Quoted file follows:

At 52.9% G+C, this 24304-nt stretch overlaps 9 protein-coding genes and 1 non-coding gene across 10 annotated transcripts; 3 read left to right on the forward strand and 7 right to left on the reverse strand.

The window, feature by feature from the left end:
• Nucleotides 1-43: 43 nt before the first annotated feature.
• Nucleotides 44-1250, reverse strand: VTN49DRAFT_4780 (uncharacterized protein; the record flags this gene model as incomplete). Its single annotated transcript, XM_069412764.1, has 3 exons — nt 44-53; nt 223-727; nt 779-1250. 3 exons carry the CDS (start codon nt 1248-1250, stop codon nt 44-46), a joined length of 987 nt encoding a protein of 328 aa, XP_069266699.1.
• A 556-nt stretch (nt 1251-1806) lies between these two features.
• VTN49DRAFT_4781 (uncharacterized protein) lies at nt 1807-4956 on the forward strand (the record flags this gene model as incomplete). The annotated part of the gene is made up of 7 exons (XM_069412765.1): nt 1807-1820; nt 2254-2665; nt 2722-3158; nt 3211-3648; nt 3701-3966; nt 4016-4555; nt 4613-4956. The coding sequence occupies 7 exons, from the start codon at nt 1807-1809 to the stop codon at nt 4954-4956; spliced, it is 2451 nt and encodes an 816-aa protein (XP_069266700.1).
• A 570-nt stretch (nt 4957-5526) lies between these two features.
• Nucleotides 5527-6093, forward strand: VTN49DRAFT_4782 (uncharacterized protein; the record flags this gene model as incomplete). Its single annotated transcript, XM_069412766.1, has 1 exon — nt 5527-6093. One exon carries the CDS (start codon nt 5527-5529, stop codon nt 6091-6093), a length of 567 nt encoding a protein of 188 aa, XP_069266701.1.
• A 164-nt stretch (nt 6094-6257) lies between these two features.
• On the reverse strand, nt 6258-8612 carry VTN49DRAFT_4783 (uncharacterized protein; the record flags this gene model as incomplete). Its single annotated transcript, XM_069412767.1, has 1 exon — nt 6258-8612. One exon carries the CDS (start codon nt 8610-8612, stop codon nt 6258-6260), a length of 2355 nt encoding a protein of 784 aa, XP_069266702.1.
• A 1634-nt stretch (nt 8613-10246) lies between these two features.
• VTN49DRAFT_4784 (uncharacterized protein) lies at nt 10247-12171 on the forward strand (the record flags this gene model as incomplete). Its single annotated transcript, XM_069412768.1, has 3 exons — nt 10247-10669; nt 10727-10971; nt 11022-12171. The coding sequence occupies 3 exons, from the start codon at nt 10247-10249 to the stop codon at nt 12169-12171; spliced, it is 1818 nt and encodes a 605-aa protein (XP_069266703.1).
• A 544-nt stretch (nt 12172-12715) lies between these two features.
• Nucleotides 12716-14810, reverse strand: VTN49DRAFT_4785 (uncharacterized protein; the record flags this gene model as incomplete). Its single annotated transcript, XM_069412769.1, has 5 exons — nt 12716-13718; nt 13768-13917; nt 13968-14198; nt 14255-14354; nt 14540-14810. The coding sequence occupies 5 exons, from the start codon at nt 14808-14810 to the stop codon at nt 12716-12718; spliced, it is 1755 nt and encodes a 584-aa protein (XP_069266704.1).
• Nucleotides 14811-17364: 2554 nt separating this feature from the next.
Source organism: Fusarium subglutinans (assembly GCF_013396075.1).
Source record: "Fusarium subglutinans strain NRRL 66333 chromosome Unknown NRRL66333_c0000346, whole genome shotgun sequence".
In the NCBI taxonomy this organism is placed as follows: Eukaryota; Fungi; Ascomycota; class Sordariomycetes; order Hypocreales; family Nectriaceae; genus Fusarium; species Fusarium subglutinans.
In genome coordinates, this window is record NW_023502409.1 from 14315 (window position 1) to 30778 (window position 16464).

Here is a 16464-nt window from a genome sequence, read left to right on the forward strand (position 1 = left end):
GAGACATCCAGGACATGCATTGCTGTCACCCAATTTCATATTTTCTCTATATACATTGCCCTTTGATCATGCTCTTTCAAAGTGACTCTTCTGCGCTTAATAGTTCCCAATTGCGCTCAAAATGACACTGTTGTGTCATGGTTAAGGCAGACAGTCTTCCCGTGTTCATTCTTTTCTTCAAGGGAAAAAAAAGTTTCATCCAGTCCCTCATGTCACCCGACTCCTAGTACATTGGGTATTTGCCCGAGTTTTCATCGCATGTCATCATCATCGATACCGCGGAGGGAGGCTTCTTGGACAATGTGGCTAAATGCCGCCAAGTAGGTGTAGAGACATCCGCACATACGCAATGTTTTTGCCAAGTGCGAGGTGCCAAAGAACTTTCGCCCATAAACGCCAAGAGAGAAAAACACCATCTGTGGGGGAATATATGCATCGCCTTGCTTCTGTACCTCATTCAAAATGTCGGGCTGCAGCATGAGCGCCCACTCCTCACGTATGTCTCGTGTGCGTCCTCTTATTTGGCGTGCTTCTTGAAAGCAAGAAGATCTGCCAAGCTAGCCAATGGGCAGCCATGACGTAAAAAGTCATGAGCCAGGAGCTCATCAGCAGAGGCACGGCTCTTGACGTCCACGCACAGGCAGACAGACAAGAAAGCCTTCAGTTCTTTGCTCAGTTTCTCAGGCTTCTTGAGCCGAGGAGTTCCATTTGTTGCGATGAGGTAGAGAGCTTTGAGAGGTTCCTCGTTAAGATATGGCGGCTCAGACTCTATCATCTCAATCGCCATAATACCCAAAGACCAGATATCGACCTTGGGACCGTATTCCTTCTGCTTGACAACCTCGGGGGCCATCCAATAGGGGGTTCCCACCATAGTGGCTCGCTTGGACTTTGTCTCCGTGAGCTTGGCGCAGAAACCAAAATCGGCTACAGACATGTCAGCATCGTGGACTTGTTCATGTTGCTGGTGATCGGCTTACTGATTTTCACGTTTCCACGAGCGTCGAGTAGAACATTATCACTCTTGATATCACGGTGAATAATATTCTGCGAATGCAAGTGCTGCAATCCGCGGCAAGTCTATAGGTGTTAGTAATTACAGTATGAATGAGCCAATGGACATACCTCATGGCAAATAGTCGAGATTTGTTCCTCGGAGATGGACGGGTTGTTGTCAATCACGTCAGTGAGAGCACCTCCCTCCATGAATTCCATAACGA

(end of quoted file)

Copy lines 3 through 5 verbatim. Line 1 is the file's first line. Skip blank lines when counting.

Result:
• Nucleotides 1-43: 43 nt before the first annotated feature.
• Nucleotides 44-1250, reverse strand: VTN49DRAFT_4780 (uncharacterized protein; the record flags this gene model as incomplete). Its single annotated transcript, XM_069412764.1, has 3 exons — nt 44-53; nt 223-727; nt 779-1250. 3 exons carry the CDS (start codon nt 1248-1250, stop codon nt 44-46), a joined length of 987 nt encoding a protein of 328 aa, XP_069266699.1.
• A 556-nt stretch (nt 1251-1806) lies between these two features.